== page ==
Demonstrating to co-workers how much waste is saved by replacing plastic water bottles with a water cooler and reusable glasses could help plant the seeds for a bigger commitment to office sustainability.

Don’t swap one problem for another one. When The We Company tackled the plastics in its kitchens, “we really tried to prioritize not replacing single-use plastics with single-use other crap,” says Baker. Ceramic mugs and metal cups replaced disposable cups in the company kitchen, metal cutlery took the place of plastic silverware, and glass jars of honey landed on pantry shelves. “We’ve always had the choice of paper cups for water and beer, but ultimately, reusability was the bigger message here,” says Baker.

That’s because “recyclable” plastic alternatives might not necessarily make it to the proper processing facility once they’re discarded. “Many cities around the world don’t process compostable waste outside the landfill,” says Baker. Your “eco-friendly” paper cup might end up at the garbage dump, and trash in landfills does not break down—it just sits there forever.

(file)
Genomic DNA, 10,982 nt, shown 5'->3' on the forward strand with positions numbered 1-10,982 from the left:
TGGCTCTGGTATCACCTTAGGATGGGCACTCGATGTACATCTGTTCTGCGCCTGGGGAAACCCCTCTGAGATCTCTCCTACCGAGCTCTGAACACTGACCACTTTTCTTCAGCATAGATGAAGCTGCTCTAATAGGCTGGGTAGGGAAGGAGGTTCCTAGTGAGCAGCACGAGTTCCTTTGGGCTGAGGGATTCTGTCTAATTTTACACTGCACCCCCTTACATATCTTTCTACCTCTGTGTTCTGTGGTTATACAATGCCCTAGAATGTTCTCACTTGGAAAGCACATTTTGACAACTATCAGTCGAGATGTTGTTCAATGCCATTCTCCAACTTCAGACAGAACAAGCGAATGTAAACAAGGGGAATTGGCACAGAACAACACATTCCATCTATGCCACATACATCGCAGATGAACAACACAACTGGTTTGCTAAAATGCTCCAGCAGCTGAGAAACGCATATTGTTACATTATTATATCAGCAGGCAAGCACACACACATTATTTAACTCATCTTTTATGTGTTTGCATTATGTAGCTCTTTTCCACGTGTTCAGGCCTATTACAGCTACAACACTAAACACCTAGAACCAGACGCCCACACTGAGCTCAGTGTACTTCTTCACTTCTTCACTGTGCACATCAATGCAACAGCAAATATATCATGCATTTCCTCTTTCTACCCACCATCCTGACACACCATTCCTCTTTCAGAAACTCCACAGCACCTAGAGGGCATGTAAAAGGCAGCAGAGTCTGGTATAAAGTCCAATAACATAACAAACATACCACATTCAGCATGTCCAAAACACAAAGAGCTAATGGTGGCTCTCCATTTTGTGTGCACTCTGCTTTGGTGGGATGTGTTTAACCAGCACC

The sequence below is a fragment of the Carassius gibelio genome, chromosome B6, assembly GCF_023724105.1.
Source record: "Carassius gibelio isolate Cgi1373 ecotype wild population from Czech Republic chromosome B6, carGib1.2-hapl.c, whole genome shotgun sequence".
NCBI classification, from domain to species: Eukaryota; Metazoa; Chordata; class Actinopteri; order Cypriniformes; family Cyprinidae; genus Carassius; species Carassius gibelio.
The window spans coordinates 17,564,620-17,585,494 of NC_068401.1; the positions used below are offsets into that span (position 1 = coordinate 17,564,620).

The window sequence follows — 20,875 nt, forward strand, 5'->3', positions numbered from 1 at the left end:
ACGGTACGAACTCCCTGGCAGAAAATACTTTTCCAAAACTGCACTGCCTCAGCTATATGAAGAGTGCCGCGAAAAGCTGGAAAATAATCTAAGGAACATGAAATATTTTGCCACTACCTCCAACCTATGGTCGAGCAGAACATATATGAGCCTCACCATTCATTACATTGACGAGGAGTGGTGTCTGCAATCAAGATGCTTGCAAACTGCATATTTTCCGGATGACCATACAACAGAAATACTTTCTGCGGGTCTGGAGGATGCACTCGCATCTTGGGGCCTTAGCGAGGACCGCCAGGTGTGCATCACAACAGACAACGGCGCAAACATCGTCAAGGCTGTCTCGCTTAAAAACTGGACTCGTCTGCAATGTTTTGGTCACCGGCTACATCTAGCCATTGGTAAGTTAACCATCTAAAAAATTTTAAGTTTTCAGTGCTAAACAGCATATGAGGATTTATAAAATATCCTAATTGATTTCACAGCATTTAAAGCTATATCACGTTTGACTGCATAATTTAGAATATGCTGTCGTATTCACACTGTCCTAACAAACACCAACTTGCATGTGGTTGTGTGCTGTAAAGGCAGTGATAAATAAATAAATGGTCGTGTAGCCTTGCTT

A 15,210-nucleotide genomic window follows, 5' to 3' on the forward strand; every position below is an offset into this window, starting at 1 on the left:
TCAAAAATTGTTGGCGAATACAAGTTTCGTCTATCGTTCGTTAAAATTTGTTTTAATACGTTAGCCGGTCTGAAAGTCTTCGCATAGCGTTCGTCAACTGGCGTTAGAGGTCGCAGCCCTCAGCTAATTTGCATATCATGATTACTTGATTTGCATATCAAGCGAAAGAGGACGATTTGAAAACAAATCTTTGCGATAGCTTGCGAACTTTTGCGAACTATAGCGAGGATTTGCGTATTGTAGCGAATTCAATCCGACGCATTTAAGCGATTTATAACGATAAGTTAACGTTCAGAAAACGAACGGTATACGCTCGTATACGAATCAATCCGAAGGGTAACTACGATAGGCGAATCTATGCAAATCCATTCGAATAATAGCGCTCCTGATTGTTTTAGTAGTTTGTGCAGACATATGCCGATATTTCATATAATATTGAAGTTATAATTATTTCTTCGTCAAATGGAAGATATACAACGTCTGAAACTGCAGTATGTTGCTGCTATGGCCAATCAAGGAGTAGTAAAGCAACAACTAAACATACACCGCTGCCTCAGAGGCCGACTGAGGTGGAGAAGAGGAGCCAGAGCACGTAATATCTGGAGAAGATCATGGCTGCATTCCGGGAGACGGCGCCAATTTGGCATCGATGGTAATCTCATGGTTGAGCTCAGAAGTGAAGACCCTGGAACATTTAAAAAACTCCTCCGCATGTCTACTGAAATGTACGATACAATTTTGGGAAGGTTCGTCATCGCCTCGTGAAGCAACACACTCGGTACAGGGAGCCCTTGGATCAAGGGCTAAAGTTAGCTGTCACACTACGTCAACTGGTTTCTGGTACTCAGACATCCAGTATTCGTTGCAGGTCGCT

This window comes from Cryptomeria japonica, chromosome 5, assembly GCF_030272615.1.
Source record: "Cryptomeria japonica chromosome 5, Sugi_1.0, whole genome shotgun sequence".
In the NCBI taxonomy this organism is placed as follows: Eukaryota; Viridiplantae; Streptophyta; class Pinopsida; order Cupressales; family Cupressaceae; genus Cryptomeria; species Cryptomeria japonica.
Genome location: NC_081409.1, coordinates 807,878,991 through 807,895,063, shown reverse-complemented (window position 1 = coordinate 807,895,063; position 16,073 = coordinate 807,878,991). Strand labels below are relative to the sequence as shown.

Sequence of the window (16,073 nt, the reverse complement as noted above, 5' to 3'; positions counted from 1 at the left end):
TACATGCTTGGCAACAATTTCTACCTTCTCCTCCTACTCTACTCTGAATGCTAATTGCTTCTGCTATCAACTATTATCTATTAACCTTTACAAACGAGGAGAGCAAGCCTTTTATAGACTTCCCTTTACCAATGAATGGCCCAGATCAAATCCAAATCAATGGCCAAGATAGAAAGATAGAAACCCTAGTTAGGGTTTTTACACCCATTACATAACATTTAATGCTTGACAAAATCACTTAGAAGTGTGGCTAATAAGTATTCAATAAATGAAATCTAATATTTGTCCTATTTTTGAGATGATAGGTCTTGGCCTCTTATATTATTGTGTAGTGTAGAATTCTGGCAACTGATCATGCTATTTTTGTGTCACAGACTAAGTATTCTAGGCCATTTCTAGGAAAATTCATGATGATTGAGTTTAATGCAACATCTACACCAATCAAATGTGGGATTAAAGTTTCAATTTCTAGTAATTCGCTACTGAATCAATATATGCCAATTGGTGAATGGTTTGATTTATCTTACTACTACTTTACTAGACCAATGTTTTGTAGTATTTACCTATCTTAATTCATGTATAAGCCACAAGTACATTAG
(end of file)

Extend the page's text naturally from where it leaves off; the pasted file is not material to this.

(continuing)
Products made of biodegradable plastics won’t break down in the landfill or ocean, either. “They biodegrade in industrial facilities at 4,000 degrees,” says 5 Gyres’ Labbé-Bellas. “It takes that much heat to actually break down that item.”

Finally, 25 percent of properly recycled goods in the U.S. will be exported to another country, increasingly in Southeast Asia, where there’s a lucrative market for waste plastic. Once abroad, it could be reused—or it might be incinerated or end up in a landfill.